الثلاثاء، 9 أبريل 2019

The west must avoid falling into the trap that stifled Japan | Mohamed El-Erian

US and European policymakers once believed they had the tools to deal with sluggish recovery

Not too long ago, the conventional wisdom held that “Japanification” could never happen in western economies. Leading US economists argued that if the combined threat of weak growth, disinflation and perpetually low interest rates ever materialised, policymakers would have the tools to deal with it. They had no problem lecturing the Japanese about the need for bold measures to pull their country out of a decades-old rut. Japanification was regarded as the avoidable consequence of poor policymaking, not as an inevitability.

And yet the spectre of Japanification now looms over the west. After the 2008 financial crisis the recoveries in Europe and the US were more sluggish and less inclusive than the majority of policymakers, politicians and economists expected. More recently, hopes for achieving “escape velocity” out of the “new normal” of low growth and persistent disinflationary pressure have been dashed in Europe and Japan, and some worry that they may be receding in the US.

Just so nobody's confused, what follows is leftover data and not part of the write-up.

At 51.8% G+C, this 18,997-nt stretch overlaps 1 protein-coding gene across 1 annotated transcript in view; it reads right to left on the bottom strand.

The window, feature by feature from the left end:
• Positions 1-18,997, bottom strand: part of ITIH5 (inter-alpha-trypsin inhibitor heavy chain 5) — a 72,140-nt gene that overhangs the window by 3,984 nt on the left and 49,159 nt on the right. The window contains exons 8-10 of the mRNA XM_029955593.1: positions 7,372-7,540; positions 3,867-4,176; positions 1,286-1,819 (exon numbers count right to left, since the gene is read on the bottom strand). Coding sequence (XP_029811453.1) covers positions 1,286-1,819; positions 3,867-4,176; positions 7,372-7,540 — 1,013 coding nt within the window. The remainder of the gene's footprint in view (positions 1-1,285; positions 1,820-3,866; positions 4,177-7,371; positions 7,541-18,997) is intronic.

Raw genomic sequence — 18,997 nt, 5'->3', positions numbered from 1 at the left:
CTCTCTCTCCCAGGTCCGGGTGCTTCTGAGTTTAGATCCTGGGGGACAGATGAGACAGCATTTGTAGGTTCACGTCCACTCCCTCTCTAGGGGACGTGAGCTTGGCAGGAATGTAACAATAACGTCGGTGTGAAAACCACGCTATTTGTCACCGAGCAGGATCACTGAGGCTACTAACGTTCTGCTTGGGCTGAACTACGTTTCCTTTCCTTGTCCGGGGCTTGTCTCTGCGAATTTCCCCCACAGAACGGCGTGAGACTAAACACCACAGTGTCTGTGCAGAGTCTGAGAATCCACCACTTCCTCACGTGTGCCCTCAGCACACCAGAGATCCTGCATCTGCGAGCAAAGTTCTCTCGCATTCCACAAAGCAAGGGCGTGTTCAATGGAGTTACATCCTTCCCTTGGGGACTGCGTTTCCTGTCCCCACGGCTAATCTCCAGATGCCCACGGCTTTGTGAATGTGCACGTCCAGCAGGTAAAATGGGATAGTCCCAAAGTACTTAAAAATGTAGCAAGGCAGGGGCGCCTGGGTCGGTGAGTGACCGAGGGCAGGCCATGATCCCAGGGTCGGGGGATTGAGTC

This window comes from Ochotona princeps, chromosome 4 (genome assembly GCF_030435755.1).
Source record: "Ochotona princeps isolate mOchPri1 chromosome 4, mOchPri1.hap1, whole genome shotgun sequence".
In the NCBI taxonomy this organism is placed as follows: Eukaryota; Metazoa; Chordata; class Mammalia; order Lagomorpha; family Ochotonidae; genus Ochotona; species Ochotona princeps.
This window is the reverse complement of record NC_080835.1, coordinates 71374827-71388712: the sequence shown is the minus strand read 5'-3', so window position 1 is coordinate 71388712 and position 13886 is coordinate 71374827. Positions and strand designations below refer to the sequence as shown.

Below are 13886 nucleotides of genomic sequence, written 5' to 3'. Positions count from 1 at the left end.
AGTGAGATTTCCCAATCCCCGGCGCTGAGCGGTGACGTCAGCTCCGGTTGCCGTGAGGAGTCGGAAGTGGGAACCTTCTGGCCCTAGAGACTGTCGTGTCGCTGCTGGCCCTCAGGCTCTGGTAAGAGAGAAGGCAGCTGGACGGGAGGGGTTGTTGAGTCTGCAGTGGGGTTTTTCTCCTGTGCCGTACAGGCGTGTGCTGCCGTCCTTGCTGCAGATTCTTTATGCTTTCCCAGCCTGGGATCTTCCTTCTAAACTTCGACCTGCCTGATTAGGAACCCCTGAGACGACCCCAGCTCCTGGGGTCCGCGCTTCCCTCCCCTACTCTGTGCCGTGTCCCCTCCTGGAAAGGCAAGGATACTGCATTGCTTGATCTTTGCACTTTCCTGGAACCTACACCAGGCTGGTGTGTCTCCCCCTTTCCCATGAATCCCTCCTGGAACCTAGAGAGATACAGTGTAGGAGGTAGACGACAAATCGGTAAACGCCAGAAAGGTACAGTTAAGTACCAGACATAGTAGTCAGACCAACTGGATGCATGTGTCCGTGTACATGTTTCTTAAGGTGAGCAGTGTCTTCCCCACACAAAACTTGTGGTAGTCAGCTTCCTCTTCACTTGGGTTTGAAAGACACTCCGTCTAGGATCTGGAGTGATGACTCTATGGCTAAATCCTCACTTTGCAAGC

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from World news | The Guardian http://bit.ly/2GdoX7H
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